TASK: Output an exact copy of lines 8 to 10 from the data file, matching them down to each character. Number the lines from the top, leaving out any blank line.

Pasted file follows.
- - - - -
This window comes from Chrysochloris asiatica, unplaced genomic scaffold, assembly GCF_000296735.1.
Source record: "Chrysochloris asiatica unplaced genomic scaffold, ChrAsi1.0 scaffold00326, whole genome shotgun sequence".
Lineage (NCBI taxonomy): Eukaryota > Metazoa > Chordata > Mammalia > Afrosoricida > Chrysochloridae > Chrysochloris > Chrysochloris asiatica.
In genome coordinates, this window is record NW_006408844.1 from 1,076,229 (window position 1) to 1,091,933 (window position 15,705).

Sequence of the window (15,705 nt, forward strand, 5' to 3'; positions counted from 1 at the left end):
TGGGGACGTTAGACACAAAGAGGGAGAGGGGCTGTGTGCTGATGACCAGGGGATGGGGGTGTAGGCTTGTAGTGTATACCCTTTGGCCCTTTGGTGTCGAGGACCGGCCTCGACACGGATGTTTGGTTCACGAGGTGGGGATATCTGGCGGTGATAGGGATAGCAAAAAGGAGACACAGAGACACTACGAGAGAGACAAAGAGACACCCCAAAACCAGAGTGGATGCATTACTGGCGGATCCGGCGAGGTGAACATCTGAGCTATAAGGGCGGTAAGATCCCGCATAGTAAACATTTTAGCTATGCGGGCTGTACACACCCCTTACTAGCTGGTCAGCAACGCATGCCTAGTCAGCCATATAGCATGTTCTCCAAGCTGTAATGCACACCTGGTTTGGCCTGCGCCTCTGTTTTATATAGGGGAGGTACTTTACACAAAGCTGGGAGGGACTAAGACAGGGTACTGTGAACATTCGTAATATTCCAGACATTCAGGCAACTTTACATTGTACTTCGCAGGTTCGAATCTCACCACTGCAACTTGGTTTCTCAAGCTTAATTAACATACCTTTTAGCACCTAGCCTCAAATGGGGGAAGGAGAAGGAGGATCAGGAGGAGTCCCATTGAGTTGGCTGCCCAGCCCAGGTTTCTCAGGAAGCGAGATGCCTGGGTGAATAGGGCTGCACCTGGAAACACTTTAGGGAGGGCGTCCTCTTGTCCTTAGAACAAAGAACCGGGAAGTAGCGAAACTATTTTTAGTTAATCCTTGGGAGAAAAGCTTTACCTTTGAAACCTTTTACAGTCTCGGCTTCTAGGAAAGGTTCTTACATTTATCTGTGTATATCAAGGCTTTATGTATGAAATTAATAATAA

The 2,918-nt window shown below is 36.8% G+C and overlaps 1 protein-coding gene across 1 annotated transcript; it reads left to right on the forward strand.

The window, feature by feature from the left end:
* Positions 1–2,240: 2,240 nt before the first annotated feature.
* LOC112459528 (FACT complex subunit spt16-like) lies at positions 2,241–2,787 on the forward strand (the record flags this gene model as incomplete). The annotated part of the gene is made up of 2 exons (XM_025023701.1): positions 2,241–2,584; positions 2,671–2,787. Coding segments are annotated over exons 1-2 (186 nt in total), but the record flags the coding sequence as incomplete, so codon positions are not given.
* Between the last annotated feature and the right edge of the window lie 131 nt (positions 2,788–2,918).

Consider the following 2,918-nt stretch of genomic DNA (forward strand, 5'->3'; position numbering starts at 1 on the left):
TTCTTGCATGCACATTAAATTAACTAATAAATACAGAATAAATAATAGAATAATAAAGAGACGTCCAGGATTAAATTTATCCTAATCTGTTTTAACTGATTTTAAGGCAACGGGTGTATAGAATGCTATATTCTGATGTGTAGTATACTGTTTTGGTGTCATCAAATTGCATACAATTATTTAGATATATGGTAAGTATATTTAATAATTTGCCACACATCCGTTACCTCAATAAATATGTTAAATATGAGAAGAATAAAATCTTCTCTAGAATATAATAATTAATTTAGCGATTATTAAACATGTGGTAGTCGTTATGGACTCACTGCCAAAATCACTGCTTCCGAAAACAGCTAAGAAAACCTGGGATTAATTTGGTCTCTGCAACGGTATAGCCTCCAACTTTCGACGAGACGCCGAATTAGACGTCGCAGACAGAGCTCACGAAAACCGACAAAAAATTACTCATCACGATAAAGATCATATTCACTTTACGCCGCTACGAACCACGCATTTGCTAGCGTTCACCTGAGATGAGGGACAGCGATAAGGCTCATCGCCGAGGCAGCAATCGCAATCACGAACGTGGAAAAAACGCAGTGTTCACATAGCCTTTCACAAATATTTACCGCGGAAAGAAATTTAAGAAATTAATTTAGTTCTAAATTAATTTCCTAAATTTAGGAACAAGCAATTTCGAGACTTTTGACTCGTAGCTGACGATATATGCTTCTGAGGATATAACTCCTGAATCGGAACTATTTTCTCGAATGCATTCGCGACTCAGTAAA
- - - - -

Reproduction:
The window, feature by feature from the left end:
* Positions 1–2,240: 2,240 nt before the first annotated feature.
* LOC112459528 (FACT complex subunit spt16-like) lies at positions 2,241–2,787 on the forward strand (the record flags this gene model as incomplete). The annotated part of the gene is made up of 2 exons (XM_025023701.1): positions 2,241–2,584; positions 2,671–2,787. Coding segments are annotated over exons 1-2 (186 nt in total), but the record flags the coding sequence as incomplete, so codon positions are not given.